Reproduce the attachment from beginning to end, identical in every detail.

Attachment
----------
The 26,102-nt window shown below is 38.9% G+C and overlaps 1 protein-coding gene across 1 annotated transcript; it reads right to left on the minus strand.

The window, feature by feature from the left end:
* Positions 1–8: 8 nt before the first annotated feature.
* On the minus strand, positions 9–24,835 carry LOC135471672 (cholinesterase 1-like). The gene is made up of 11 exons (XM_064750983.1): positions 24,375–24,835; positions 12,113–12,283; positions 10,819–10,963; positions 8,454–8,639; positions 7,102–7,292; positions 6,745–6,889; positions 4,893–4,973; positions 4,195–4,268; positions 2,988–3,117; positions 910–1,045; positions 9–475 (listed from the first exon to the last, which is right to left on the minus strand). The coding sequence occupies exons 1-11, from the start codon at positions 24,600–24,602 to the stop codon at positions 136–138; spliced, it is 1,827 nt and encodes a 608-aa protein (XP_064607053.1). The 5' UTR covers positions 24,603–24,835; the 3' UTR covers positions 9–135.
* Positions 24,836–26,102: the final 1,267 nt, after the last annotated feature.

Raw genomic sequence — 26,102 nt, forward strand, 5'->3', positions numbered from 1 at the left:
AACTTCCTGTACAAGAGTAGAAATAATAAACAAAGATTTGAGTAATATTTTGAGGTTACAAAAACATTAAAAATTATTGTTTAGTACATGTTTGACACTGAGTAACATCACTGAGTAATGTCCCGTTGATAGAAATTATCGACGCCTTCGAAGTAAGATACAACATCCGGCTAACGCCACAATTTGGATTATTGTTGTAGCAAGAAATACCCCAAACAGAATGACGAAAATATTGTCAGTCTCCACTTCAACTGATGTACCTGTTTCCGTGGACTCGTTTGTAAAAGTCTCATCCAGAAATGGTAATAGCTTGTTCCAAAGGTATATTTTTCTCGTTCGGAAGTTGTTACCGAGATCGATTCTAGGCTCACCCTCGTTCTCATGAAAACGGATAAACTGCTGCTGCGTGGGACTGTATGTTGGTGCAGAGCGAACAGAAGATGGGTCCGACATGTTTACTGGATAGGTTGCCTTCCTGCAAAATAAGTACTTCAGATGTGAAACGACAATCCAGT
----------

The 26,102-nt window shown below is 38.9% G+C and overlaps 1 protein-coding gene across 1 annotated transcript; it reads right to left on the minus strand.

The window, feature by feature from the left end:
* Positions 1–8: 8 nt before the first annotated feature.
* On the minus strand, positions 9–24,835 carry LOC135471672 (cholinesterase 1-like). The gene is made up of 11 exons (XM_064750983.1): positions 24,375–24,835; positions 12,113–12,283; positions 10,819–10,963; positions 8,454–8,639; positions 7,102–7,292; positions 6,745–6,889; positions 4,893–4,973; positions 4,195–4,268; positions 2,988–3,117; positions 910–1,045; positions 9–475 (listed from the first exon to the last, which is right to left on the minus strand). The coding sequence occupies exons 1-11, from the start codon at positions 24,600–24,602 to the stop codon at positions 136–138; spliced, it is 1,827 nt and encodes a 608-aa protein (XP_064607053.1). The 5' UTR covers positions 24,603–24,835; the 3' UTR covers positions 9–135.
* Positions 24,836–26,102: the final 1,267 nt, after the last annotated feature.

Raw genomic sequence — 26,102 nt, forward strand, 5'->3', positions numbered from 1 at the left:
AACTTCCTGTACAAGAGTAGAAATAATAAACAAAGATTTGAGTAATATTTTGAGGTTACAAAAACATTAAAAATTATTGTTTAGTACATGTTTGACACTGAGTAACATCACTGAGTAATGTCCCGTTGATAGAAATTATCGACGCCTTCGAAGTAAGATACAACATCCGGCTAACGCCACAATTTGGATTATTGTTGTAGCAAGAAATACCCCAAACAGAATGACGAAAATATTGTCAGTCTCCACTTCAACTGATGTACCTGTTTCCGTGGACTCGTTTGTAAAAGTCTCATCCAGAAATGGTAATAGCTTGTTCCAAAGGTATATTTTTCTCGTTCGGAAGTTGTTACCGAGATCGATTCTAGGCTCACCCTCGTTCTCATGAAAACGGATAAACTGCTGCTGCGTGGGACTGTATGTTGGTGCAGAGCGAACAGAAGATGGGTCCGACATGTTTACTGGATAGGTTGCCTTCCTGCAAAATAAGTACTTCAGATGTGAAACGACAATCCAGT